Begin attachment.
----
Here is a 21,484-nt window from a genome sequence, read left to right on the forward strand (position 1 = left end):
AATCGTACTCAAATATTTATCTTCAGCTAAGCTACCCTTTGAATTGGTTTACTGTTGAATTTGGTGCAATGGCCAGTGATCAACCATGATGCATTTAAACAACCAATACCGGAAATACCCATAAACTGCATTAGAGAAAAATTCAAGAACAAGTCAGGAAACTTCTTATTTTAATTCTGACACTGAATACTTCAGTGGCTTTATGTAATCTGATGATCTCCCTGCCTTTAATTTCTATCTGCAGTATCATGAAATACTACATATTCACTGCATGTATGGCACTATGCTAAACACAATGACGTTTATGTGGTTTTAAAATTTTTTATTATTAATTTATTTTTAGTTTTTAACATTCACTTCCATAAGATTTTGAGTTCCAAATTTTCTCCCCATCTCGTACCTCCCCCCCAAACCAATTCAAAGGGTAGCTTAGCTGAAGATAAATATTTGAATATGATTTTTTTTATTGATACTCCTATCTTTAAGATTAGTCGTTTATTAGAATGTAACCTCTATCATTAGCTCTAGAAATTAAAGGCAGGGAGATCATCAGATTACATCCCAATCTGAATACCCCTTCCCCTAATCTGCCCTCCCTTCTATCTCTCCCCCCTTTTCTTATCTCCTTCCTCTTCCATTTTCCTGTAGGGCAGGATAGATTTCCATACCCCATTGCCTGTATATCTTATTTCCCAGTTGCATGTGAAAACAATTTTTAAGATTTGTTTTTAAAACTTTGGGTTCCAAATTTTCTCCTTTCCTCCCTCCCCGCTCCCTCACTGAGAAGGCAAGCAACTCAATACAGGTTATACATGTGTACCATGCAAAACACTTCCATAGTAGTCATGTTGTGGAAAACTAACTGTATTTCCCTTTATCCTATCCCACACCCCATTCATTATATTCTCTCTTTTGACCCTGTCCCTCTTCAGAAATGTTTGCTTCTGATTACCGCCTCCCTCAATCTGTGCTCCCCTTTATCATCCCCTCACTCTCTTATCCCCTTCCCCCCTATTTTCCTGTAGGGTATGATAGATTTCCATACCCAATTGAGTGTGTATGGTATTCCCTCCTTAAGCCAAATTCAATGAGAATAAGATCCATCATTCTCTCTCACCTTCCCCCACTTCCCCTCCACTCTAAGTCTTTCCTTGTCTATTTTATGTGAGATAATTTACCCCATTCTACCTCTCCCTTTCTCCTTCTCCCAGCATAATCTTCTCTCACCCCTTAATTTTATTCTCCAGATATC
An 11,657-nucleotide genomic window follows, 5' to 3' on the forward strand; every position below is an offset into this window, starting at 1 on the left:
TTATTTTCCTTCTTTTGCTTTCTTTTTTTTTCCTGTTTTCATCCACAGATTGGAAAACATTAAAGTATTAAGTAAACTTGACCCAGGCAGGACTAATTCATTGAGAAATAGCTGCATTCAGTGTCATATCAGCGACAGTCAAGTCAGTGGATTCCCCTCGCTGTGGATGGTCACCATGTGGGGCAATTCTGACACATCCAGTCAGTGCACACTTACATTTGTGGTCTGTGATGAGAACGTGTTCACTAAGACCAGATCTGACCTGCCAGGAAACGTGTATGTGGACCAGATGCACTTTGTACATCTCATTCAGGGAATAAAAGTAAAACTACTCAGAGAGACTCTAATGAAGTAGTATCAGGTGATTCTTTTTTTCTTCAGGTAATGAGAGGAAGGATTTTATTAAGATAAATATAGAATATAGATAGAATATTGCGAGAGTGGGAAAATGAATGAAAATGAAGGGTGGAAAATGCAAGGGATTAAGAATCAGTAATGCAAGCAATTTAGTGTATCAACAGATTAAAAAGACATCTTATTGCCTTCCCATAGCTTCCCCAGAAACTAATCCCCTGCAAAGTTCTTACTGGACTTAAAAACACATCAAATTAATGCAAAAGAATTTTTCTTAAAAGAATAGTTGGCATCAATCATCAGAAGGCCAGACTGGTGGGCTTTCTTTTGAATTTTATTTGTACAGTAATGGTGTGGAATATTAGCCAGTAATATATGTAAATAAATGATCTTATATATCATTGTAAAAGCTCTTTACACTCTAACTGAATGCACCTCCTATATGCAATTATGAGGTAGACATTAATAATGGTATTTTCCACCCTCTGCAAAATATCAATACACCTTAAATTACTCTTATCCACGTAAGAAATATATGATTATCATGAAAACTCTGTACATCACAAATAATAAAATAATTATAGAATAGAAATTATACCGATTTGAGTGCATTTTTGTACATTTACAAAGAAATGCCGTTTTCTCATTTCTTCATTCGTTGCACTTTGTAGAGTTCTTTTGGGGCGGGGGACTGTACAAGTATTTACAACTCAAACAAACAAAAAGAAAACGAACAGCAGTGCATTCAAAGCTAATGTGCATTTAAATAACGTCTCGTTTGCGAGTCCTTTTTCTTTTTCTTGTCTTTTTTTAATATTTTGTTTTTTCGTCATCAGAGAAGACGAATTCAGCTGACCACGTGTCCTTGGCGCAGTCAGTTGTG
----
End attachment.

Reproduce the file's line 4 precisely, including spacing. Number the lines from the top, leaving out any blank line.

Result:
TTATTTTCCTTCTTTTGCTTTCTTTTTTTTTCCTGTTTTCATCCACAGATTGGAAAACATTAAAGTATTAAGTAAACTTGACCCAGGCAGGACTAATTCATTGAGAAATAGCTGCATTCAGTGTCATATCAGCGACAGTCAAGTCAGTGGATTCCCCTCGCTGTGGATGGTCACCATGTGGGGCAATTCTGACACATCCAGTCAGTGCACACTTACATTTGTGGTCTGTGATGAGAACGTGTTCACTAAGACCAGATCTGACCTGCCAGGAAACGTGTATGTGGACCAGATGCACTTTGTACATCTCATTCAGGGAATAAAAGTAAAACTACTCAGAGAGACTCTAATGAAGTAGTATCAGGTGATTCTTTTTTTCTTCAGGTAATGAGAGGAAGGATTTTATTAAGATAAATATAGAATATAGATAGAATATTGCGAGAGTGGGAAAATGAATGAAAATGAAGGGTGGAAAATGCAAGGGATTAAGAATCAGTAATGCAAGCAATTTAGTGTATCAACAGATTAAAAAGACATCTTATTGCCTTCCCATAGCTTCCCCAGAAACTAATCCCCTGCAAAGTTCTTACTGGACTTAAAAACACATCAAATTAATGCAAAAGAATTTTTCTTAAAAGAATAGTTGGCATCAATCATCAGAAGGCCAGACTGGTGGGCTTTCTTTTGAATTTTATTTGTACAGTAATGGTGTGGAATATTAGCCAGTAATATATGTAAATAAATGATCTTATATATCATTGTAAAAGCTCTTTACACTCTAACTGAATGCACCTCCTATATGCAATTATGAGGTAGACATTAATAATGGTATTTTCCACCCTCTGCAAAATATCAATACACCTTAAATTACTCTTATCCACGTAAGAAATATATGATTATCATGAAAACTCTGTACATCACAAATAATAAAATAATTATAGAATAGAAATTATACCGATTTGAGTGCATTTTTGTACATTTACAAAGAAATGCCGTTTTCTCATTTCTTCATTCGTTGCACTTTGTAGAGTTCTTTTGGGGCGGGGGACTGTACAAGTATTTACAACTCAAACAAACAAAAAGAAAACGAACAGCAGTGCATTCAAAGCTAATGTGCATTTAAATAACGTCTCGTTTGCGAGTCCTTTTTCTTTTTCTTGTCTTTTTTTAATATTTTGTTTTTTCGTCATCAGAGAAGACGAATTCAGCTGACCACGTGTCCTTGGCGCAGTCAGTTGTG